The Guard

The No-Rule Rule

Everyone is themselves, and the characters do the unexpected congruently.
Reported on 3rd of September, 2011

Let’s say I wanted you to see a movie, in this case, a funny film called The Guard. I could spoil the jokes, but would that really you to get off your couch, or, alternatively, to get you to slightly move your cursor and download it (‘but the icon’s is all the way on the other side of the screen!’)? No, spoiling the jokes will just make you sit there and think that you’ve already seen it, so to motivate you to get up I’m going to spoil joking in general. Since there’s nothing less funny than talking about what’s funny, you’ll be compelled to do anything but continue reading, and this includes seeing the film. The fact that this relieves me of the duty to think of anything clever to say never occurred to me. Here my success is defined like that of truly great philosopher (which I also am, by the way, not a philosopher, a truly great philosopher). If you’ve got something new and challenging for the ages, you will be ignored in your own time. The fact the same reaction will be visited upon you if you are terrible or just mediocre should not deter you in any way; it doesn’t deter me. The one thing you don’t want is to be loved in your own time. Success, as a truly great philosopher might say, is for losers.

The Guard

25 August 2011 @ The Duke of York's

$11.00 or, if one must be jejune, and one must... 
★ ★ ★ ★ ☆


So onward to failure! I have mentioned before, but never explained, the John from Cincinatti v. Deadwood Rule. One show is indelibably great, the other, well, a baffling mess, and there is a very simple reason for that, or rather a reason on the subject of simplicity. You take a genre. You change one thing. You write. That’s it. If you take a genre and leave it alone, it’s dull. If you change more than one thing, the audience (and possibly yourself) will have nothing to hold onto to. In the case of Deadwood, take the western, and make it real (with naked people and swearing and the musical dialog of Mr. David Milch. That’s my definition of reality; you got a better one?).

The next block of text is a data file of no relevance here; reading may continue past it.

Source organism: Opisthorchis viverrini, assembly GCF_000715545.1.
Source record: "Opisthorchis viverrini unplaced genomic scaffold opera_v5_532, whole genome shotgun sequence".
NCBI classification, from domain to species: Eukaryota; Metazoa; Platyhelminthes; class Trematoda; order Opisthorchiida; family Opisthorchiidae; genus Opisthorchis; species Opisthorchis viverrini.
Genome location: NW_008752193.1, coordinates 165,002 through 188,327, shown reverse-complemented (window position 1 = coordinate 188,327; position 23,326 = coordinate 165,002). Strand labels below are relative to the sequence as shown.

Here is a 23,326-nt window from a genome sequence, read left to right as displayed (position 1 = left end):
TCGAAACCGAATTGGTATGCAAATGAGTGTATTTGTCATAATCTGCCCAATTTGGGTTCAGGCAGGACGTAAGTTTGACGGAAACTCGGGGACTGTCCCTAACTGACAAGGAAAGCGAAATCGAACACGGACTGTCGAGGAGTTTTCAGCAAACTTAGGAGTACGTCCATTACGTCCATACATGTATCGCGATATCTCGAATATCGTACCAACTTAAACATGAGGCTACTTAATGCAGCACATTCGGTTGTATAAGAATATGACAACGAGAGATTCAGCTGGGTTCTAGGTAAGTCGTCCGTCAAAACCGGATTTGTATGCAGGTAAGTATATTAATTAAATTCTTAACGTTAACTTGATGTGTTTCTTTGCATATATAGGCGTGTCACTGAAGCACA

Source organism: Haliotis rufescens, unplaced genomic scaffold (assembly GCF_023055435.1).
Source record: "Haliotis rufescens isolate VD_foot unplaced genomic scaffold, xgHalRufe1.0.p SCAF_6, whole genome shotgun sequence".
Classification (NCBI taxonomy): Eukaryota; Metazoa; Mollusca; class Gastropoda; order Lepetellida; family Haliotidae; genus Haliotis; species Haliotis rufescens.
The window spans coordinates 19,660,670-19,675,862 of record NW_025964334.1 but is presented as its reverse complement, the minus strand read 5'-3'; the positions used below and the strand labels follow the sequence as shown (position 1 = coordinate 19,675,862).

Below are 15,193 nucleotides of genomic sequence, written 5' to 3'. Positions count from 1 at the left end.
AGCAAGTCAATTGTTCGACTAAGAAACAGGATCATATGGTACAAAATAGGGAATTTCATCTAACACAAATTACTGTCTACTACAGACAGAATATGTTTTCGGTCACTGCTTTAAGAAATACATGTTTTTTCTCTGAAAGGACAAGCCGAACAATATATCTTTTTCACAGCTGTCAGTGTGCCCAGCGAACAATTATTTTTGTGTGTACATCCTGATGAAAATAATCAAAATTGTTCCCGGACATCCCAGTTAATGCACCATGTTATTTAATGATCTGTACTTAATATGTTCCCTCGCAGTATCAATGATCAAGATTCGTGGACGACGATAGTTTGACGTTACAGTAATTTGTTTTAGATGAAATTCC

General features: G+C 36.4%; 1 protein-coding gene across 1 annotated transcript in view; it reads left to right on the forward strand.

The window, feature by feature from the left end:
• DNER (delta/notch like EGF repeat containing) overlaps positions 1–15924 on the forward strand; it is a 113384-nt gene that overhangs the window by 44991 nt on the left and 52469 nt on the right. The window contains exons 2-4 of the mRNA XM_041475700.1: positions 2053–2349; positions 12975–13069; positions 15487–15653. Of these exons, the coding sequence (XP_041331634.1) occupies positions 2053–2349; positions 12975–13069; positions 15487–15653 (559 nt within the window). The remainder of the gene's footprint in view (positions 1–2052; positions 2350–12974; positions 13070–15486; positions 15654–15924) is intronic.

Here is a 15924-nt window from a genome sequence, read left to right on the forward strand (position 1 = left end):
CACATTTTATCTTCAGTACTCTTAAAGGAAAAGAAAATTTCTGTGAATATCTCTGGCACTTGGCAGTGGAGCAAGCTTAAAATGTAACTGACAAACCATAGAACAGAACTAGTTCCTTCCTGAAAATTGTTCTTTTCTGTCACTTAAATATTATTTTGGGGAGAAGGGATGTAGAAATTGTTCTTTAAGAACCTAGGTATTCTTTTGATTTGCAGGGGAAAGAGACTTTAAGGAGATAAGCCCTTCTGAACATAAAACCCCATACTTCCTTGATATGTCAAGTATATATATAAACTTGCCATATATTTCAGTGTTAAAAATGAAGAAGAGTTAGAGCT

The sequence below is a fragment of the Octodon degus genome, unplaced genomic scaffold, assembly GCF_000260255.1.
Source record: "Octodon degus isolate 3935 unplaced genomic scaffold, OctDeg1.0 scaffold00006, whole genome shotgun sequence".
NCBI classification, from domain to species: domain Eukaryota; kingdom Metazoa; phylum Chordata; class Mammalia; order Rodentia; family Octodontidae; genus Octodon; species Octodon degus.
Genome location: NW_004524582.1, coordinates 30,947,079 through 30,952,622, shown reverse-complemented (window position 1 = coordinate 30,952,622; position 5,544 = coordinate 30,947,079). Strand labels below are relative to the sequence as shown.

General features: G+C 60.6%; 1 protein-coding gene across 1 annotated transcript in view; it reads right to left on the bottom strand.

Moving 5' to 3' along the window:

Sadly, this talented fellow could not save himself from himself in John from Cincinnati, which started as Surf Noir (already one thing changed, so stop there), then added family drama plus mystical journey with Christ figure. There was no way to tell where anything was going or supposed to go, and without that, you get a baffling mess. Which normally I like, but in this case I didn’t. So it’s no so much a rule as it is something that sometimes applies, sometimes doesn’t, and without another rule to determine when it does or doesn’t. You make think it’s ridiculous to call it a rule, but I can see all the economists out there nodding their heads. They know what I’m talking about.

This is true of all movies, but especially comedy. Comedy is about inversion, about taking reality out of one person’s context and putting in another’s. This works as long as you know the context, which is why TV shows have it easy, except for the part about having to be talented, of course. They have time to create an environment and characters, and let the expectations be subverted from there. This is why good shows are often weak in the first few shows, but it’s also why when Jack Donaghy responds to Liz Lemon’s inquiry as to why he’s wearing a tuxedo, (‘It’s after 5 pm. What am I, farmer?’), it’s a great, great gag, but works even better by episode 7, because we finally know the characters.

In film you don’t have time to do this, so it’s helpful, nay wise, to rely on genre. The most successful comedies (i.e. the ones that are actually funny) place damaged one-dimensional characters in familiar situations: Lebowski is film noir, Quick Change is a caper movie, Groundhog Day science fiction (I like to see it as a remake of Source Code. Think about it: in order for this to be true, Mr. Bill Murray has the ability to travel in time), The Other Guys is a cop movie, and so on. This isn’t true of Ball of Fire, or Borat or Superbad, but you already know my stance on rules. What am I, an economist?

Because if we combine inversion and belief, we can imagine a final rule, the modern version of the the golden one: It all works as long as the rules apply to everyone but me.

In this environment, The Guard demonstrates this fact supremely well, as the film perks up measurably when Mr. Don Cheadle appears about ten minutes in as a foil to Mr. Brendan Gleeson. Suddenly we know what cops are supposed to do, and Mr. Brendan Gleeson takes inestimable delight in doing everything opposite, as do his bad guy counterparts. Comedy is about inversion, but it’s also about belief, the faith with which the characters invest their reality, and their confusion that they meet in other people’s response to it.